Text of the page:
It is official: Michael Mauti will not be playing in the final game of the football season against Wisconsin this coming Saturday after injuring his left knee early in the Indiana game. On what looked to be an illegal chop block, Hoosiers running back D’Angelo Roberts dove at Mauti’s knee while he was already engaged in a high block. He grimaced in pain and had to be carted off of the field, eventually coming back to the sideline on crutches.
While the extent of Mauti’s injury is not yet known, it is assumed that he seriously hurt his left knee — potentially re-tearing the ACL — and will spend significant time rehabbing. An injury like that can take as long as nine months to fully recover from, which would mean that Mauti could potentially be off of a football field until August, long after the NFL Draft, which takes place annually in April. He was expected to be a late second round selection.
But if his injury prevents him from performing tryouts for teams and making it to the NFL Combine, that could seriously hurt his draft stock, especially if he is expected to still be in the rehab process when NFL training camp begins over the summer. So you cannot help but wonder, if Mauti had the option to spend another year with the Penn State Nittany Lions football team to fully recover before going pro, would he?
Despite reports that Mauti’s time as a Nittany Lion has officially come to an end, it seems that he might be eligible for a sixth year with the team under the NCAA’s medical redshirt rules. Mauti used a medical redshirt during his sophomore year, which he missed the entirety of after tearing his right ACL in August 2009, but there is no rule that forbids a player from using the medical redshirt twice, and Mauti’s 2011 junior season seems to be eligible for that label.
Here’s the relevant excerpt from the NCAA’s Hardship Waiver bylaw:
“In team sports, the injury or illness occurs when the student-athlete has not participated in more than three contests or dates of competition (whichever is applicable to that sport) or 30 percent (whichever number is greater) of the institution’s scheduled or completed contests or dates of competition in his or her sport.”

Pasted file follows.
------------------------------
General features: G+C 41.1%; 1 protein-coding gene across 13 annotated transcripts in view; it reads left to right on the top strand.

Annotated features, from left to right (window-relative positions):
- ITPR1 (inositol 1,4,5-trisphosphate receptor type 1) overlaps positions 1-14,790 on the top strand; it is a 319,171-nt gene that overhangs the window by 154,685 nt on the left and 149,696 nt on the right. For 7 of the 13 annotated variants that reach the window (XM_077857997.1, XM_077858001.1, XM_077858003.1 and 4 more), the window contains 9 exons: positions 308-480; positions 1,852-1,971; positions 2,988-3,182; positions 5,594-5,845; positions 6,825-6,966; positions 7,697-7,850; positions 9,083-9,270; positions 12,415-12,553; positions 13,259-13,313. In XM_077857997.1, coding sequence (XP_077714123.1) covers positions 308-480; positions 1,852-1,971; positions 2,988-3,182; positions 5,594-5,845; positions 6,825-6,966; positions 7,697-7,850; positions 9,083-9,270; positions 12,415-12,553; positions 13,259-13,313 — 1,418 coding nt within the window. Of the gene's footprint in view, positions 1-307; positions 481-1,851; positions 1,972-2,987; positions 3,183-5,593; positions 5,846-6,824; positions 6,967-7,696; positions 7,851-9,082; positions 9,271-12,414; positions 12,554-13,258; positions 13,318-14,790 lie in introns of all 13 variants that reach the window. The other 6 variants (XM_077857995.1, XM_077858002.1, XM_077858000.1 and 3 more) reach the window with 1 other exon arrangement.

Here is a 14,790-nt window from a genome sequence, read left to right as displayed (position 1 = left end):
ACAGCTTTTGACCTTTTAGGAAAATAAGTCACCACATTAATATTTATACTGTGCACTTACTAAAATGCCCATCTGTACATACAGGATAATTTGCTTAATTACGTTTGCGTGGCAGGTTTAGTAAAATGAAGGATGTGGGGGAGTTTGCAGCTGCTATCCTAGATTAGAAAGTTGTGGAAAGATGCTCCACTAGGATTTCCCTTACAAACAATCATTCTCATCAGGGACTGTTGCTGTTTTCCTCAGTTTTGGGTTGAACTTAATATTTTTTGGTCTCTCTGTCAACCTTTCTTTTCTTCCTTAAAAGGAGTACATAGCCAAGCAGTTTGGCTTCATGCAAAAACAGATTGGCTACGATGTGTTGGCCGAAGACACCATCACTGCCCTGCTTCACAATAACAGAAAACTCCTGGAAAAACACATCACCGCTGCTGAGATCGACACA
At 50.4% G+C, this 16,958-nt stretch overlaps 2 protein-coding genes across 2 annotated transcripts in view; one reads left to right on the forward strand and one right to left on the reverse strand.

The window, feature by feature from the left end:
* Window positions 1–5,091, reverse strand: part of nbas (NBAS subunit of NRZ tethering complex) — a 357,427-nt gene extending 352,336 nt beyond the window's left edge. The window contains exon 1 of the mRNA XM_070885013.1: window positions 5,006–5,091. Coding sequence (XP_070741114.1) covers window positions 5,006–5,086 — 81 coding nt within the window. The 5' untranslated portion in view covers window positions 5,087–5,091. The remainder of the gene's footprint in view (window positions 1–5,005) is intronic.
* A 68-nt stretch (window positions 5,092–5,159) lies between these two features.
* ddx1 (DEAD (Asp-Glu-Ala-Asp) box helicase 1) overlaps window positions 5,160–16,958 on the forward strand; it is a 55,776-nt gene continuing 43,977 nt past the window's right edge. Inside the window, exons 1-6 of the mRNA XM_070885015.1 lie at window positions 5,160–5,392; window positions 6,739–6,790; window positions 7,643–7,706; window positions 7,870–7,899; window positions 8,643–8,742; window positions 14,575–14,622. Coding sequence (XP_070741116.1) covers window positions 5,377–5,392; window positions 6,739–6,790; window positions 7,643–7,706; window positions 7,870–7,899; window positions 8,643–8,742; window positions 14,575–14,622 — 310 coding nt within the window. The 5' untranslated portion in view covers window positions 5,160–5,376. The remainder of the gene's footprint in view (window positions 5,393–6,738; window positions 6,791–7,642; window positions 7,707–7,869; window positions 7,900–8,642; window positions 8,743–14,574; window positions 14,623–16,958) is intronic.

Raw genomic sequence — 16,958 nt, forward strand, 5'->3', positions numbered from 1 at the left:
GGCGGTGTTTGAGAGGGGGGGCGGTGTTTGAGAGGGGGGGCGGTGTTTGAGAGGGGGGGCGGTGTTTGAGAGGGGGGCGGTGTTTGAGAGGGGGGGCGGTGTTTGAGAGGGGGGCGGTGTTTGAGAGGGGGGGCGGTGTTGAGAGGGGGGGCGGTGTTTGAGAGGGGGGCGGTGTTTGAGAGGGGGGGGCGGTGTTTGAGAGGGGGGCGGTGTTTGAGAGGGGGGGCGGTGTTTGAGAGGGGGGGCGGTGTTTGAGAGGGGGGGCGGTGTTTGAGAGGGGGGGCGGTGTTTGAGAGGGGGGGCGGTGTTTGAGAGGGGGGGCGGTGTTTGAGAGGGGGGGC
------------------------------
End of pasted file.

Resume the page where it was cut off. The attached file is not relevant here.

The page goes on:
Let’s break that down. If the player requesting a medical redshirt has played in no more than 30 percent of the scheduled contests when suffering the season-ending injury, he or she is eligible for the hardship waiver. There are 12 scheduled contests in the football season, which makes 30 percent of the season 3.6 games.
Mauti played in four games last year before going down with an injury, but the NCAA rounds up, which means that he did “not [participate]in more than … 30 percent of the institution’s scheduled or completed contests” in 2011. The Penn State football team would have to fill out a Hardship Waiver form and submit to the NCAA to give Mauti a sixth year of eligibility, but it seems that is simply a formality.
It might not make much sense for Mauti to play next season, but it might make sense for him to stick around for a year to fully recover before trying to go pro. In order to avoid further injury, Mauti could serve in a student-coach/graduate assistant type of role as he gets back to full strength in time for the 2014 draft season.
Perhaps it is just wishful thinking, but it is interesting to know that there might be a spot for Mauti on the roster next year if he wants it.